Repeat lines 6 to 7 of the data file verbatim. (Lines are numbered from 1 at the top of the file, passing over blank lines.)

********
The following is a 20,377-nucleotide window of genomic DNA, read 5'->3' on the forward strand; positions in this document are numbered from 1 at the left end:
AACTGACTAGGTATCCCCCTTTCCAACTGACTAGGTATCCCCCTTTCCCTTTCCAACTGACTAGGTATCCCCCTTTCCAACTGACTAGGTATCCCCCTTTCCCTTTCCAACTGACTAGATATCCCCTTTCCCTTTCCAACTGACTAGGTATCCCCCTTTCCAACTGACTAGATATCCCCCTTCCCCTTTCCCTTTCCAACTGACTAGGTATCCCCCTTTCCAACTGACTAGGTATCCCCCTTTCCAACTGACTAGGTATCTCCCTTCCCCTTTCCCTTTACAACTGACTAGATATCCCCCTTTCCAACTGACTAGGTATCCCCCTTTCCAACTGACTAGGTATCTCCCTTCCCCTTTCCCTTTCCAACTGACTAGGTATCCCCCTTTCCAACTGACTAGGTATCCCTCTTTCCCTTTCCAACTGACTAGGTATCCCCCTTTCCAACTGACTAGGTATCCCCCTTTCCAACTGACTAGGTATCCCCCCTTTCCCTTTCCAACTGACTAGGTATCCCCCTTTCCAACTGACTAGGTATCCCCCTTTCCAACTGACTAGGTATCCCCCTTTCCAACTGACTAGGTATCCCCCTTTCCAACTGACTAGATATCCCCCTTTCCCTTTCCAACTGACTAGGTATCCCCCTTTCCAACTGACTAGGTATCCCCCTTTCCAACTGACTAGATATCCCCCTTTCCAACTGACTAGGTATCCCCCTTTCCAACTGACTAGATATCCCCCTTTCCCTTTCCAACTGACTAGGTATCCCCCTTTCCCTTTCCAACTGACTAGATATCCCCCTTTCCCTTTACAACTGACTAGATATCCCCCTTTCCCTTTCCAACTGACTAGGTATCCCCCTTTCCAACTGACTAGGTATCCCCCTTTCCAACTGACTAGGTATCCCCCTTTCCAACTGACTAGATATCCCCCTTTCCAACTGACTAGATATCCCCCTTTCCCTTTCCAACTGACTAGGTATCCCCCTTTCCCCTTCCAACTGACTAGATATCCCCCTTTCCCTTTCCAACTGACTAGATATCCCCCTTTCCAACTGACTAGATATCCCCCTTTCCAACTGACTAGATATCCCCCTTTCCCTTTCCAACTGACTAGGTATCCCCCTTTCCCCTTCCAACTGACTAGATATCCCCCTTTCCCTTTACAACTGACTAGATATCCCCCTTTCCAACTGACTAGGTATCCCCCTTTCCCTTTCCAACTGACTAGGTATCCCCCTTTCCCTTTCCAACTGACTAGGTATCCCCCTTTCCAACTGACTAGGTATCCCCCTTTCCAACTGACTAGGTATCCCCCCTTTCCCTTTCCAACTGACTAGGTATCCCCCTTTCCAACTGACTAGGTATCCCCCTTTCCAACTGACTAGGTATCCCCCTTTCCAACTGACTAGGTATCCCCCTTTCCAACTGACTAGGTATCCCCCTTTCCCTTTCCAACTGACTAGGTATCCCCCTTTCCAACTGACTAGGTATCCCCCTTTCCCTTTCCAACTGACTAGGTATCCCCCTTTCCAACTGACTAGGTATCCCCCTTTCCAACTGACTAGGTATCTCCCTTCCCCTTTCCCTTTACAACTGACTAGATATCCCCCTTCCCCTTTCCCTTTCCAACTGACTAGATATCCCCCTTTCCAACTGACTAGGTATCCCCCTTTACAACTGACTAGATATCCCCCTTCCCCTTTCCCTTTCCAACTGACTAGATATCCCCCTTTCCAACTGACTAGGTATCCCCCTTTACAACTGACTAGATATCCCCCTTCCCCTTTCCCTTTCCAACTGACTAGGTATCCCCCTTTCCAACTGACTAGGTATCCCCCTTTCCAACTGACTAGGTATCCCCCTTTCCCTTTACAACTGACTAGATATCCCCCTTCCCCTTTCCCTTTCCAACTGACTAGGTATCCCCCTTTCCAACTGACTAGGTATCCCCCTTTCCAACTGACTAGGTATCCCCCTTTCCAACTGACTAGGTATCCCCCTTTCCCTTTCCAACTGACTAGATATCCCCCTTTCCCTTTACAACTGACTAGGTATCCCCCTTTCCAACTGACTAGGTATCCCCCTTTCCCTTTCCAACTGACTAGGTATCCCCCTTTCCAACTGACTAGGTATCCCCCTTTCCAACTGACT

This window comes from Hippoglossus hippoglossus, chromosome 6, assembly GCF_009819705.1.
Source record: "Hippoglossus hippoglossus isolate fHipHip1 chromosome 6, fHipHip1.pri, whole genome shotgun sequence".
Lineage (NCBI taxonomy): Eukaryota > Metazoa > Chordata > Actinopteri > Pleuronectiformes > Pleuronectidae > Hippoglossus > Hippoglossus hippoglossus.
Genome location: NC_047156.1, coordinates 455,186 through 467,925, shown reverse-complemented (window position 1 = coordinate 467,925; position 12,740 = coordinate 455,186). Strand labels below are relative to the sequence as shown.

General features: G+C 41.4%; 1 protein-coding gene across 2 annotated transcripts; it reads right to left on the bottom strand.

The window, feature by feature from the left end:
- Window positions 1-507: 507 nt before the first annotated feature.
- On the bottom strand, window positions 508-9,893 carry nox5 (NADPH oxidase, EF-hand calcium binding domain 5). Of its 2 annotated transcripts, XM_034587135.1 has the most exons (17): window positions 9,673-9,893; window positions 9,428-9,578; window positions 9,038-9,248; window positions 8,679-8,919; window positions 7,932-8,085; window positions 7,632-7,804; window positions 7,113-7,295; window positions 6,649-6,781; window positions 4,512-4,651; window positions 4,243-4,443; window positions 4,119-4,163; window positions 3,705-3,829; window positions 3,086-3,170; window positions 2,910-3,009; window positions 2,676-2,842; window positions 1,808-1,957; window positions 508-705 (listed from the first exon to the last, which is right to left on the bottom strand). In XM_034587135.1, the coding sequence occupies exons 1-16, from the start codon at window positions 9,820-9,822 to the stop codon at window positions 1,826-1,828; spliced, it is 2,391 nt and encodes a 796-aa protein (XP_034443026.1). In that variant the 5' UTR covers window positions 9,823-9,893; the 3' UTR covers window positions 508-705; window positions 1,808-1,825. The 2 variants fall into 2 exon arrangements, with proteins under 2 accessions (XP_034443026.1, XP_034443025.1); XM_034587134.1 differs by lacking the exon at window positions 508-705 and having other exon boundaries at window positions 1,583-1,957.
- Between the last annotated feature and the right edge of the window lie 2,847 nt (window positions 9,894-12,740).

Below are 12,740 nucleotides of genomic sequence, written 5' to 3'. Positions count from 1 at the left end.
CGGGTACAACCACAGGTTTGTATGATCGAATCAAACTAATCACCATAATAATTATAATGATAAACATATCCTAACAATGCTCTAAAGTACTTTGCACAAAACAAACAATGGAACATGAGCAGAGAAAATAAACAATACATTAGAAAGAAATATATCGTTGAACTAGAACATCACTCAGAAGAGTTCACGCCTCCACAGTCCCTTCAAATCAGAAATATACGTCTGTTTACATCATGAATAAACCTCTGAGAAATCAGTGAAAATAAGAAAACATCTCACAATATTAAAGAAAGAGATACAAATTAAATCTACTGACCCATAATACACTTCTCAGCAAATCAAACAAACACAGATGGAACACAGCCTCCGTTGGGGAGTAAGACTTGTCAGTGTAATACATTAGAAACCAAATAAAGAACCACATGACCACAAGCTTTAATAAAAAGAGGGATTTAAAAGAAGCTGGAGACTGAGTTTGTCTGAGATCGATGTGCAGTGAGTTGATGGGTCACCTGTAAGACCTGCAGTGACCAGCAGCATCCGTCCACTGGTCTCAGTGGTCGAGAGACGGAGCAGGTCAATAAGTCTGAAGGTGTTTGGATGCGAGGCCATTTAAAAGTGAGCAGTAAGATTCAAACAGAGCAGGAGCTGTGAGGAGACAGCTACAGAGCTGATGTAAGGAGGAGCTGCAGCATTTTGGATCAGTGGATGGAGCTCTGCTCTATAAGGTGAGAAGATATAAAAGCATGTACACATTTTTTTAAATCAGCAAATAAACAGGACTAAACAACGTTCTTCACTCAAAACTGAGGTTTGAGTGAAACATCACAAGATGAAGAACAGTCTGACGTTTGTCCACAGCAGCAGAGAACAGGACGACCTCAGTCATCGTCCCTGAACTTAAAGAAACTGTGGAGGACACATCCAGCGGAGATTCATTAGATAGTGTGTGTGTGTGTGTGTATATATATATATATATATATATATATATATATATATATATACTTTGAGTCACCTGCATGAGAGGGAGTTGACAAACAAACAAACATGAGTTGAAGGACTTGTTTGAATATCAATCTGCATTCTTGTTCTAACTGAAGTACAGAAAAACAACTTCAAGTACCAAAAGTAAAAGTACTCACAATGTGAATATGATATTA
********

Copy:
Genome location: NC_047156.1, coordinates 455,186 through 467,925, shown reverse-complemented (window position 1 = coordinate 467,925; position 12,740 = coordinate 455,186). Strand labels below are relative to the sequence as shown.

General features: G+C 41.4%; 1 protein-coding gene across 2 annotated transcripts; it reads right to left on the bottom strand.